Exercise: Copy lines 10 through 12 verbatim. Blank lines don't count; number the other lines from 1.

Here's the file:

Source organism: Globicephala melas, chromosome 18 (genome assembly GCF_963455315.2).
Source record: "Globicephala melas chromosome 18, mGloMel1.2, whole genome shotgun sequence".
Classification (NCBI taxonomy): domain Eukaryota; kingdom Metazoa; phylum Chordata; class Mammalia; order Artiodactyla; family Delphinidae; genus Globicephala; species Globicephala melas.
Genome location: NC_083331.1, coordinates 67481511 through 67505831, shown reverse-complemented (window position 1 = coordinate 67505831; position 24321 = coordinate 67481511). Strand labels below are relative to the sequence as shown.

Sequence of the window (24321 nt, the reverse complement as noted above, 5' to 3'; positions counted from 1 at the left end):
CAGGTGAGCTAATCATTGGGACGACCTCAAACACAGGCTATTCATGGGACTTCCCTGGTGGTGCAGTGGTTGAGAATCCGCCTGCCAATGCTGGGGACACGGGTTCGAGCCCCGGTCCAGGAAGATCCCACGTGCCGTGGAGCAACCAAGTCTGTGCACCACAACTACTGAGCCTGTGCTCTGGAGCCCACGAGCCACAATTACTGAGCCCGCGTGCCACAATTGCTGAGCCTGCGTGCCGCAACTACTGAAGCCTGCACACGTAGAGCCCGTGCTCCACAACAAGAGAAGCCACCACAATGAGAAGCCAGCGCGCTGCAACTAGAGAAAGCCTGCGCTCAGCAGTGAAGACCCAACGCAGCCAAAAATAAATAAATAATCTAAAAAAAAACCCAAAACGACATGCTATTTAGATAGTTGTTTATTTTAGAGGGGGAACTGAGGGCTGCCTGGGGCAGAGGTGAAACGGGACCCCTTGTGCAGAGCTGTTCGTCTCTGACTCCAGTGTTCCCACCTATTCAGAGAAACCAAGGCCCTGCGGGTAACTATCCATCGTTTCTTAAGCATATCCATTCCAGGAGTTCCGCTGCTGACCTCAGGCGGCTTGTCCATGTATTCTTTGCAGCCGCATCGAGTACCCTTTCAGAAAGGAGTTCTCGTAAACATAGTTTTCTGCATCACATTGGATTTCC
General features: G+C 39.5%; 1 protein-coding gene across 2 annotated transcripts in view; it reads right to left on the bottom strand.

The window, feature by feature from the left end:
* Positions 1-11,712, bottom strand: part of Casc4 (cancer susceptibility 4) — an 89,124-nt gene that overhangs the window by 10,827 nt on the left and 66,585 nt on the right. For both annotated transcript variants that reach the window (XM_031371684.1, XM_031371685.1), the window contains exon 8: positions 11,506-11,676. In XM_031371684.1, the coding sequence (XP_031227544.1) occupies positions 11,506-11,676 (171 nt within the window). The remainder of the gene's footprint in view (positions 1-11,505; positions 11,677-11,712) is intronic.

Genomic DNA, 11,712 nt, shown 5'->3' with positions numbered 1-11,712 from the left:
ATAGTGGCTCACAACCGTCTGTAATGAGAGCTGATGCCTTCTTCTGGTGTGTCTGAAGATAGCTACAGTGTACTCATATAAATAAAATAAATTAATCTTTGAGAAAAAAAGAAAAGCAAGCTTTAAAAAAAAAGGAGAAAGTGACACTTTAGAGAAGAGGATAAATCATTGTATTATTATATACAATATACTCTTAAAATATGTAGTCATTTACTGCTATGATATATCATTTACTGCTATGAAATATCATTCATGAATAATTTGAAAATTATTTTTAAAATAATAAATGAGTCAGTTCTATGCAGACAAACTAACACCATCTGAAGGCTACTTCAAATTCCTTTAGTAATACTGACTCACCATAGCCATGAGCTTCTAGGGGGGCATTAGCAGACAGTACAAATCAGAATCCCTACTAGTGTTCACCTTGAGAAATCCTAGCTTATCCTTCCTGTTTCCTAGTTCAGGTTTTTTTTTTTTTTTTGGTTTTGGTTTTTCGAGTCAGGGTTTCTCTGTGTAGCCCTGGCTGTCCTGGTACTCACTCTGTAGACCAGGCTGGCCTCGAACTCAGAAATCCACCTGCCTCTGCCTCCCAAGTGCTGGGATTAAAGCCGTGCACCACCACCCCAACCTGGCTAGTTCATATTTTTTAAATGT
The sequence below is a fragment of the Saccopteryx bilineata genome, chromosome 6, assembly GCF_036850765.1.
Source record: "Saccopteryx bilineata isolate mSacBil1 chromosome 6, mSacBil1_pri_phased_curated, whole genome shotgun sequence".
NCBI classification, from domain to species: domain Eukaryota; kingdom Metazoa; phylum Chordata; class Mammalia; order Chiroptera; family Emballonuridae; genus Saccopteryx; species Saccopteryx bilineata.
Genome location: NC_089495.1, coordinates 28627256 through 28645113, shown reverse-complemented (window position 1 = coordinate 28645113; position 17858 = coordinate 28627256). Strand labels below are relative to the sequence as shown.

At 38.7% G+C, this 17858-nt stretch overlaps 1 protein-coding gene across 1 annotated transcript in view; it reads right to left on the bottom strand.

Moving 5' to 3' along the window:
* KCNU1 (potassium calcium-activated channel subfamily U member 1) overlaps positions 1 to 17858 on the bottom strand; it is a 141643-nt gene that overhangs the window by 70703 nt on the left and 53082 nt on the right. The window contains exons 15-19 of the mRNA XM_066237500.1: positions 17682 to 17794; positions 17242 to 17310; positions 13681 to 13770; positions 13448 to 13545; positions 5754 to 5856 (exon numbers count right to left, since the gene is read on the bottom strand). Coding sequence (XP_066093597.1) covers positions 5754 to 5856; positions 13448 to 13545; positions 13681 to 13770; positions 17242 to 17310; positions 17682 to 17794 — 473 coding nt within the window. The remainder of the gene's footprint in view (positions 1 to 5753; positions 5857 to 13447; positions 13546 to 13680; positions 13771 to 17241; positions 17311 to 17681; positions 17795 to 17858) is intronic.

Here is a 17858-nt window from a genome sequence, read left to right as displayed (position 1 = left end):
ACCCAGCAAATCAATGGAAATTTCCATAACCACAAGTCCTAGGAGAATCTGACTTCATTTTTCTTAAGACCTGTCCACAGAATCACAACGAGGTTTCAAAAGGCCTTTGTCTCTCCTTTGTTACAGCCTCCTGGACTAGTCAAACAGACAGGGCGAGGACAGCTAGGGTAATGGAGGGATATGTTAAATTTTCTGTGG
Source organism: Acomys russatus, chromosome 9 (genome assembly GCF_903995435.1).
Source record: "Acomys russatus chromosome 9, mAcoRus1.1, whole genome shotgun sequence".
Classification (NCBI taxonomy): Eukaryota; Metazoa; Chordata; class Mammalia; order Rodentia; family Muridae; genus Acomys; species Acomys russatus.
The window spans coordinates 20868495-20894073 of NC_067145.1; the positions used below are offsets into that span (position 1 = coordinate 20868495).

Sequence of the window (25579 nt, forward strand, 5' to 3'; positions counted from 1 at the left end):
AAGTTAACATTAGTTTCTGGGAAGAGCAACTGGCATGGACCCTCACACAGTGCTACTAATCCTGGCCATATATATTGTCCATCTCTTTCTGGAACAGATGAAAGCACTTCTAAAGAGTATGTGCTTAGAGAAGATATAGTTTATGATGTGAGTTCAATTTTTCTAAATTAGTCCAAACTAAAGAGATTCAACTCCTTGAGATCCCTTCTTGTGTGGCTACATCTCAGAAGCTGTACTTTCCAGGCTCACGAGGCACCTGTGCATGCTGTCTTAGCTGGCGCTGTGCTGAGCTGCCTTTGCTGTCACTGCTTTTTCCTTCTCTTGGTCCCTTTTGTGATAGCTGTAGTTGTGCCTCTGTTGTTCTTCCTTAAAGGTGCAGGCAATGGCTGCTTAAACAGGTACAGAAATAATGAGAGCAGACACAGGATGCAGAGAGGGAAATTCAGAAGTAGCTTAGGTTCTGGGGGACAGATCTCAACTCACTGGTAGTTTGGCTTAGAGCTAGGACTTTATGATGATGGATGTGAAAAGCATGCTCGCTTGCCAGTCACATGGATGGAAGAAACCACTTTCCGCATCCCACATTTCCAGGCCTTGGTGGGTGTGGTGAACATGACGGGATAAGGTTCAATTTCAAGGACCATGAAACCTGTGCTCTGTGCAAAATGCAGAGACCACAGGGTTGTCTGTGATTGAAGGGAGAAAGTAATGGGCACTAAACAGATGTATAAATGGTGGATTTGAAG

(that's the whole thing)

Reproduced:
Genomic DNA, 11,712 nt, shown 5'->3' with positions numbered 1-11,712 from the left:
ATAGTGGCTCACAACCGTCTGTAATGAGAGCTGATGCCTTCTTCTGGTGTGTCTGAAGATAGCTACAGTGTACTCATATAAATAAAATAAATTAATCTTTGAGAAAAAAAGAAAAGCAAGCTTTAAAAAAAAAGGAGAAAGTGACACTTTAGAGAAGAGGATAAATCATTGTATTATTATATACAATATACTCTTAAAATATGTAGTCATTTACTGCTATGATATATCATTTACTGCTATGAAATATCATTCATGAATAATTTGAAAATTATTTTTAAAATAATAAATGAGTCAGTTCTATGCAGACAAACTAACACCATCTGAAGGCTACTTCAAATTCCTTTAGTAATACTGACTCACCATAGCCATGAGCTTCTAGGGGGGCATTAGCAGACAGTACAAATCAGAATCCCTACTAGTGTTCACCTTGAGAAATCCTAGCTTATCCTTCCTGTTTCCTAGTTCAGGTTTTTTTTTTTTTTTTGGTTTTGGTTTTTCGAGTCAGGGTTTCTCTGTGTAGCCCTGGCTGTCCTGGTACTCACTCTGTAGACCAGGCTGGCCTCGAACTCAGAAATCCACCTGCCTCTGCCTCCCAAGTGCTGGGATTAAAGCCGTGCACCACCACCCCAACCTGGCTAGTTCATATTTTTTAAATGT
The sequence below is a fragment of the Saccopteryx bilineata genome, chromosome 6, assembly GCF_036850765.1.